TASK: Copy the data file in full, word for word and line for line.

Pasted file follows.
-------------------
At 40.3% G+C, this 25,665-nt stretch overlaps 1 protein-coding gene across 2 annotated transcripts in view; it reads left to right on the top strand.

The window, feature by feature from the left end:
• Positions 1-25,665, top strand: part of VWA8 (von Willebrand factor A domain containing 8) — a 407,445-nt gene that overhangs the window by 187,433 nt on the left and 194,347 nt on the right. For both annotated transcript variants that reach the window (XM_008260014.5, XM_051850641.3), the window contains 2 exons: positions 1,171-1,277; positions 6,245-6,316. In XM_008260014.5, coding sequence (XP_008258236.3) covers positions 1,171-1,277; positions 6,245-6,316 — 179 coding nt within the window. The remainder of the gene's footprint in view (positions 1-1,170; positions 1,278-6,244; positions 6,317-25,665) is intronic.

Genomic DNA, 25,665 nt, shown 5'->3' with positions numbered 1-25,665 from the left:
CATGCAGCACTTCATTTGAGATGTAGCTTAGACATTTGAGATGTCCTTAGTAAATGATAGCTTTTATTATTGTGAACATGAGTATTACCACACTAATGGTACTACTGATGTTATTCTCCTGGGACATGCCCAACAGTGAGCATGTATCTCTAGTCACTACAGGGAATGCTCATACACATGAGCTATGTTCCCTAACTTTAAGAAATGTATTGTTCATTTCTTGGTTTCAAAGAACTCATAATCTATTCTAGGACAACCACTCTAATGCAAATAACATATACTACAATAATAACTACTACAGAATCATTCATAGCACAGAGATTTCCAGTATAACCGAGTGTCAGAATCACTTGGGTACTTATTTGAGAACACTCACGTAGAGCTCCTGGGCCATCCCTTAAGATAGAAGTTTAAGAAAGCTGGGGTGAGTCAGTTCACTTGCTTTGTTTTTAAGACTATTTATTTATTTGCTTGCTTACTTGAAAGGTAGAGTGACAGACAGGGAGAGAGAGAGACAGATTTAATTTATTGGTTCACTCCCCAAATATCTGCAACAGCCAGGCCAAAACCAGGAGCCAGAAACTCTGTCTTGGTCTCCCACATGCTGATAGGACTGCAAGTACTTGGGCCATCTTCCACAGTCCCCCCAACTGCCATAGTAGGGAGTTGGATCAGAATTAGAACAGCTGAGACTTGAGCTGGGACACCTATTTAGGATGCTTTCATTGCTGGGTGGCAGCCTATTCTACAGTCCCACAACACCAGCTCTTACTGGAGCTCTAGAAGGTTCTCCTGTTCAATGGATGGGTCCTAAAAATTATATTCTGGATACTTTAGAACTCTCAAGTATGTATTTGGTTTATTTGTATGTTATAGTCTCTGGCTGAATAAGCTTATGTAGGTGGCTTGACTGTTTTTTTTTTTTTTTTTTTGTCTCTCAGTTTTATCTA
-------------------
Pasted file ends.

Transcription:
At 40.3% G+C, this 25,665-nt stretch overlaps 1 protein-coding gene across 2 annotated transcripts in view; it reads left to right on the top strand.

The window, feature by feature from the left end:
• Positions 1-25,665, top strand: part of VWA8 (von Willebrand factor A domain containing 8) — a 407,445-nt gene that overhangs the window by 187,433 nt on the left and 194,347 nt on the right. For both annotated transcript variants that reach the window (XM_008260014.5, XM_051850641.3), the window contains 2 exons: positions 1,171-1,277; positions 6,245-6,316. In XM_008260014.5, coding sequence (XP_008258236.3) covers positions 1,171-1,277; positions 6,245-6,316 — 179 coding nt within the window. The remainder of the gene's footprint in view (positions 1-1,170; positions 1,278-6,244; positions 6,317-25,665) is intronic.

Genomic DNA, 25,665 nt, shown 5'->3' with positions numbered 1-25,665 from the left:
CATGCAGCACTTCATTTGAGATGTAGCTTAGACATTTGAGATGTCCTTAGTAAATGATAGCTTTTATTATTGTGAACATGAGTATTACCACACTAATGGTACTACTGATGTTATTCTCCTGGGACATGCCCAACAGTGAGCATGTATCTCTAGTCACTACAGGGAATGCTCATACACATGAGCTATGTTCCCTAACTTTAAGAAATGTATTGTTCATTTCTTGGTTTCAAAGAACTCATAATCTATTCTAGGACAACCACTCTAATGCAAATAACATATACTACAATAATAACTACTACAGAATCATTCATAGCACAGAGATTTCCAGTATAACCGAGTGTCAGAATCACTTGGGTACTTATTTGAGAACACTCACGTAGAGCTCCTGGGCCATCCCTTAAGATAGAAGTTTAAGAAAGCTGGGGTGAGTCAGTTCACTTGCTTTGTTTTTAAGACTATTTATTTATTTGCTTGCTTACTTGAAAGGTAGAGTGACAGACAGGGAGAGAGAGAGACAGATTTAATTTATTGGTTCACTCCCCAAATATCTGCAACAGCCAGGCCAAAACCAGGAGCCAGAAACTCTGTCTTGGTCTCCCACATGCTGATAGGACTGCAAGTACTTGGGCCATCTTCCACAGTCCCCCCAACTGCCATAGTAGGGAGTTGGATCAGAATTAGAACAGCTGAGACTTGAGCTGGGACACCTATTTAGGATGCTTTCATTGCTGGGTGGCAGCCTATTCTACAGTCCCACAACACCAGCTCTTACTGGAGCTCTAGAAGGTTCTCCTGTTCAATGGATGGGTCCTAAAAATTATATTCTGGATACTTTAGAACTCTCAAGTATGTATTTGGTTTATTTGTATGTTATAGTCTCTGGCTGAATAAGCTTATGTAGGTGGCTTGACTGTTTTTTTTTTTTTTTTTTTGTCTCTCAGTTTTATCTA